The other day I set about refactoring one of our AngularJS directives. Near the top of its controller I noticed the contents of a
$scope.$on() callback suspiciously wrapped in a
$timeout() AND a
$scope.$apply(). There was no comment, but I know the developer who wrote this directive and he certainly wouldn’t write something like that unless it solved a real problem.
Sidenote: the "Hail Mary"
$timeout() is a code smell. If chucking your code into the future magically fixes a bug, it's almost always a sign that you either 1) don't understand how your code works, or 2) have written your code in the wrong place (e.g., in
controller instead of
What’s the problem
I removed the
$timeout() and extra
$scope.$apply(), and everything seemed to work. Odd. I went on with my refactoring and a few minutes later found a seemingly impossible bug: after being changed on a parent scope, models on the directive’s scope were keeping their old values.
To be clear, I knew this could happen when using the
controllerAs setting if you forget to include
bindToController: true. But this was an older directive still using
$scope directly without
controllerAs, so that wasn’t the problem.
I quickly tracked down the following sequence of events:
- The directive is created with an isolate scope that includes a model called
- A parent controller changes a few things and replaces
mapwith a new object, then sends an event via
$scope.$broadcast()notifying of the changes.
- The directive catches the event via the
$scope.$on()I found above, and its callback makes a decision based on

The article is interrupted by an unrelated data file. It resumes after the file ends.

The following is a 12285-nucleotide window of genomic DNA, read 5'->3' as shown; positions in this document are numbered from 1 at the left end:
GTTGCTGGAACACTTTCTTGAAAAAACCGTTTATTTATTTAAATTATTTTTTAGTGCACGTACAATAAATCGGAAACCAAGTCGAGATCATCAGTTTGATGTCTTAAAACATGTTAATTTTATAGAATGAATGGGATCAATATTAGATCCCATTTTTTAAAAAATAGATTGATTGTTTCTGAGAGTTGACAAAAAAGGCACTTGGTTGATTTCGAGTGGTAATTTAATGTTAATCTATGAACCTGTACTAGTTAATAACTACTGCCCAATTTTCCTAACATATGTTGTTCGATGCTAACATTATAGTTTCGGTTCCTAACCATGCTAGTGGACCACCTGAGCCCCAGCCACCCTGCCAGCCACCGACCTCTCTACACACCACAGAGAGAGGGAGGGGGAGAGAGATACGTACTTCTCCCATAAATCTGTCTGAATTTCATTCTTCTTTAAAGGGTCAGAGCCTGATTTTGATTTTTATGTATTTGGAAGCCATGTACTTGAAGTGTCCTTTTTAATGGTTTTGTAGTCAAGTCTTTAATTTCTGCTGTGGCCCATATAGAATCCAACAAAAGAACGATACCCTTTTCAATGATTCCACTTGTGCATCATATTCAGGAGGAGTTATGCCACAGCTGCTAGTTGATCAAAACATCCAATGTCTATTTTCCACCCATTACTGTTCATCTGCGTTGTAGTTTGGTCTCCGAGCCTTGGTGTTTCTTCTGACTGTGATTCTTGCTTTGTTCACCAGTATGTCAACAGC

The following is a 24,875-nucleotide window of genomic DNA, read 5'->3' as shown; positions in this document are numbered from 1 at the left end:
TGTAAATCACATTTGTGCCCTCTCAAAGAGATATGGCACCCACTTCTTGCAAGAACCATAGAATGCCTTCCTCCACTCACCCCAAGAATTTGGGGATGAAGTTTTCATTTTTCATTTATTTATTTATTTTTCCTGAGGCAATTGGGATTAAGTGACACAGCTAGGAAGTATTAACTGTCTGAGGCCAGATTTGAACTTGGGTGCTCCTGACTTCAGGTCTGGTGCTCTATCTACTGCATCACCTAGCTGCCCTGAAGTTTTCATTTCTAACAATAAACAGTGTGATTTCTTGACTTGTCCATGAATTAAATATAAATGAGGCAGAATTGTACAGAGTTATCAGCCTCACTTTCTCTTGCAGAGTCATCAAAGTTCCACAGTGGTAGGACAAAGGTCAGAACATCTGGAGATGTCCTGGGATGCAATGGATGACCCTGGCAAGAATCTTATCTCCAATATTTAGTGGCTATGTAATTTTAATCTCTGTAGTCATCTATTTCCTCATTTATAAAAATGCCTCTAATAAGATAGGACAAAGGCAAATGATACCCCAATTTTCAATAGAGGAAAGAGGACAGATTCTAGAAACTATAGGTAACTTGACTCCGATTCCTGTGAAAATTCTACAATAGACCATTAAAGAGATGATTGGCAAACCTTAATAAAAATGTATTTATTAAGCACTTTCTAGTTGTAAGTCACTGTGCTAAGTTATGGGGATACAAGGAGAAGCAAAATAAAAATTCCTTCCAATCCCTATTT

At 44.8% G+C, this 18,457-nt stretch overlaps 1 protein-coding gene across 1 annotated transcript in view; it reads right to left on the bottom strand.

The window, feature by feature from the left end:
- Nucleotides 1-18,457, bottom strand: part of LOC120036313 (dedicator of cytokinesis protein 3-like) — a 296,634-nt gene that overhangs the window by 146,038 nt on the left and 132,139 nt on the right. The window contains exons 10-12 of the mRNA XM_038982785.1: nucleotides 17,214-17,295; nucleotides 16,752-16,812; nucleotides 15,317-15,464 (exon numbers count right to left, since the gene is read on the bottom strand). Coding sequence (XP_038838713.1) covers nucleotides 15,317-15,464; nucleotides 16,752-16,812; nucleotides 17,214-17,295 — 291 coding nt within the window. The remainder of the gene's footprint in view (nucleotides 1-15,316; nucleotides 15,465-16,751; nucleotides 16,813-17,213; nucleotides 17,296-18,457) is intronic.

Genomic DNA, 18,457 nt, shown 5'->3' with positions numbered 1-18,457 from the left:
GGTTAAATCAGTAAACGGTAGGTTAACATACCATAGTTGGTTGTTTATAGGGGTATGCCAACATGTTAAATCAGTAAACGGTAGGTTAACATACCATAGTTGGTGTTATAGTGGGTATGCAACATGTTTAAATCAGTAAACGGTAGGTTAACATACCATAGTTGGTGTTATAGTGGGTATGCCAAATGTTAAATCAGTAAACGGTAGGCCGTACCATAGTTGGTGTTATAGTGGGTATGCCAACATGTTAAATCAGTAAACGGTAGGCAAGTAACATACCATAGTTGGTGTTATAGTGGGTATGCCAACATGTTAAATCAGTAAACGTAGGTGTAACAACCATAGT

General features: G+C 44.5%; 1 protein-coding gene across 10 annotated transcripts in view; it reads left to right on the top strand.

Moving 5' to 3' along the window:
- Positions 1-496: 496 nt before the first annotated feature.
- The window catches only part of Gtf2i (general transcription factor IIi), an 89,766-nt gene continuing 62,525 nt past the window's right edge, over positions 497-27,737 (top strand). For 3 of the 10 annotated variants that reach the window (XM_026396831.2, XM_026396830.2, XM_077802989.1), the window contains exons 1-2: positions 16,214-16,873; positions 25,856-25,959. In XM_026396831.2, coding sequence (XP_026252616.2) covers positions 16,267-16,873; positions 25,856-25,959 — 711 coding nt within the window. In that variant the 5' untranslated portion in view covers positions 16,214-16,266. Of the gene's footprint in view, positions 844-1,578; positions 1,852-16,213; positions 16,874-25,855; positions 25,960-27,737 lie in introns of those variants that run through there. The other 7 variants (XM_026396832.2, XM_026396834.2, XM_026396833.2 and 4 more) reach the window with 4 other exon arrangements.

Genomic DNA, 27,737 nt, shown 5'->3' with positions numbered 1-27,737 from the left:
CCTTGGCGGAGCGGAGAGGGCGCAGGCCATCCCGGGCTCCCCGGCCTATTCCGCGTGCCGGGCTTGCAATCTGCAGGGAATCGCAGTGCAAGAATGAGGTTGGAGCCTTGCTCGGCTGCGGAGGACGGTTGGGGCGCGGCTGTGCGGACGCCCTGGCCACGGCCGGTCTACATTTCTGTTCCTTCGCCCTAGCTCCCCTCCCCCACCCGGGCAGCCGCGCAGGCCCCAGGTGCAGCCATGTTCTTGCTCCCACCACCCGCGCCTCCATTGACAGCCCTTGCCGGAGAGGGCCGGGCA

- Inside the callback,
$scope.mapdoes not equal the parent’s
map, and the incorrect view is rendered.
- As a
$timeout()demonstrates, after 20 or so milliseconds
$scope.mapdoes equal the parent’s
Take a look at this JSFiddle I made to test it out. Put text in the field and hit update to see the outdated scope.
Some of you already know what’s going on, but I certainly didn’t, so hear me out.
I was at first flabbergasted because I thought the parent was simply modifying properties on
map had been replaced, which made a bit more sense.
$scope is out of date, and there’s nothing you can do about it.
Moral of the story
Wherever possible, use event callbacks only to set–not get–models on scope. If models have been updated, they can be sent as part of the event so that listeners are explicitly given what they need.
I ended up passing
map with the event, and this fixed the whole problem. It’s left a bitter taste in my mouth realizing the promise of an up-to-date scope comes with strings attached, but the code’s cleaner now nonetheless, and that’s what I set out to do.